Kwong Wai Shiu Hospital, Subordinate Courts slated for conservation
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SINGAPORE: The Kwong Wai Shiu Hospital in Serangoon Road and the Subordinate Courts in Havelock Road have been slated for conservation.
These buildings will retain their original facade, key architectural and structural characteristics, even as they undergo expansion and restoration works.
The Kwong Wai Shiu Hospital was one of the earliest hospital buildings in Singapore.
Founded in 1910 by a group of Cantonese immigrants for the poor and needy, the hospital has become a landmark in Serangoon Road.
It has also contributed to the well—known Malay name for the area, Rumah Miskin, which means home for the poor.
Deputy director of Conservation Management at the Urban Redevelopment Authority, Mr Kelvin Ang Kah Eng, said: "Once you conserve a building, you conserve the use. It means that continuity of memory, of a place and a space is also conserved. It’s not just a building."
The plan to retain the heritage of these historically—significant buildings was announced by Acting Minister for Manpower and Senior Minister of State for National Development Tan Chuan—Jin on Friday.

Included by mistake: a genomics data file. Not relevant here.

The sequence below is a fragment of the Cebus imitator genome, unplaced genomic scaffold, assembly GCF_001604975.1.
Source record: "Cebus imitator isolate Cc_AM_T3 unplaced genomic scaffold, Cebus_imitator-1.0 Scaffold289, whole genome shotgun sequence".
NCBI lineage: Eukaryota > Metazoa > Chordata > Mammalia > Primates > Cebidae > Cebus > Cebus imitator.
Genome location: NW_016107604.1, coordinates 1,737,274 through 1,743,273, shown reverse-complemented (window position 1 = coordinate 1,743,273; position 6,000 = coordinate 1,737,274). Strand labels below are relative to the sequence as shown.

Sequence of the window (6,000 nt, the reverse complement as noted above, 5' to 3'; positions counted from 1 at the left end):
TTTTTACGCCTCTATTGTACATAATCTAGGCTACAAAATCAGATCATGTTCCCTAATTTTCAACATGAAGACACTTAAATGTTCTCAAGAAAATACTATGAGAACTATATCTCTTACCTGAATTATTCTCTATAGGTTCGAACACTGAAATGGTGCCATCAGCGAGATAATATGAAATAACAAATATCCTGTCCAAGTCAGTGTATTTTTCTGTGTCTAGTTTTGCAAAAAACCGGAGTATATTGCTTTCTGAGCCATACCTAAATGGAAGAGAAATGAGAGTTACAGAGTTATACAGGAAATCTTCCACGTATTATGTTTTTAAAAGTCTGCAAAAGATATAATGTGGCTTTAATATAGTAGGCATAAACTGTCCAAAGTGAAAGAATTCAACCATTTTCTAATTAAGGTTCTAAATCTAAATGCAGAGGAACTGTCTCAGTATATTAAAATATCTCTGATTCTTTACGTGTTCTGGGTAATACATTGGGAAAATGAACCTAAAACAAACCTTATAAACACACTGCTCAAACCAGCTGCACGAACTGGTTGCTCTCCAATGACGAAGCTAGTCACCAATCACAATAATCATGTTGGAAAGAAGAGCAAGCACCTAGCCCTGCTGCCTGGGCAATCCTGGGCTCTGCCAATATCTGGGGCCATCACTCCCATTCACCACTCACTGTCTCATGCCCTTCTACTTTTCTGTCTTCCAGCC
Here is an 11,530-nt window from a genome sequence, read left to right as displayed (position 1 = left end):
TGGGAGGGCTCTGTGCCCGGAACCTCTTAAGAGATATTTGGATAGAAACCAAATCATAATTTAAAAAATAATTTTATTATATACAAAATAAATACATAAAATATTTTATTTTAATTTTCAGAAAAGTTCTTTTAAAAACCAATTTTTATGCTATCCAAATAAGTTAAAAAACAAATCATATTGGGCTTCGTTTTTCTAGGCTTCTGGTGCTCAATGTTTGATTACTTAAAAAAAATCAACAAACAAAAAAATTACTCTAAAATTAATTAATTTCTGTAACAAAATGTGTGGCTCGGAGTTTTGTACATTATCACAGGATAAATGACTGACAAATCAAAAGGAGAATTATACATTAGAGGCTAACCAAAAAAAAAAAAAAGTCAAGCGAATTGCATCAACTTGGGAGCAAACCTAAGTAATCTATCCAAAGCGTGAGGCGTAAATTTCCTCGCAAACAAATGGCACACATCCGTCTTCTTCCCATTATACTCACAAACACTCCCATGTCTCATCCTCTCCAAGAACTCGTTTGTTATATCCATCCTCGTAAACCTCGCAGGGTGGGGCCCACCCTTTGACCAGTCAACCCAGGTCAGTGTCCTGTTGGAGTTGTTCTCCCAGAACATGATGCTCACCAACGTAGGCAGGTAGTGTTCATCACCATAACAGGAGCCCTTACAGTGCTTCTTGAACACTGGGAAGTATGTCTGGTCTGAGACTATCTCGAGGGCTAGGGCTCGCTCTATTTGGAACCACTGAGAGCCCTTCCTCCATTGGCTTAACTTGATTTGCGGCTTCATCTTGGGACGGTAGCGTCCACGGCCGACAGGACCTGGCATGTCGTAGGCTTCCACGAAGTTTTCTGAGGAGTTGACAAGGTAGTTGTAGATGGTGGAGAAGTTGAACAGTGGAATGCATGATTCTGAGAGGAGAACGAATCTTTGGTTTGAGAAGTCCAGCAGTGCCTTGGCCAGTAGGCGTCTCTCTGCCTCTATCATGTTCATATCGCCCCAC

Mr Tan also presented the Urban Redevelopment Authority (URA) Architectural Heritage Awards 2012 to five projects for their efforts in restoring and retaining the original architectural character of the buildings.
The winners are a boutique hotel, The Sultan, which was formerly the premises of a printing press; the National University of Singapore Bukit Timah campus; the International Arbitration Centre in Maxwell Road; a pre—war bungalow turned premium furniture gallery, Space Asia Hub, in Bencoolen Street; and a traditional residential home in Joo Chiat Terrace.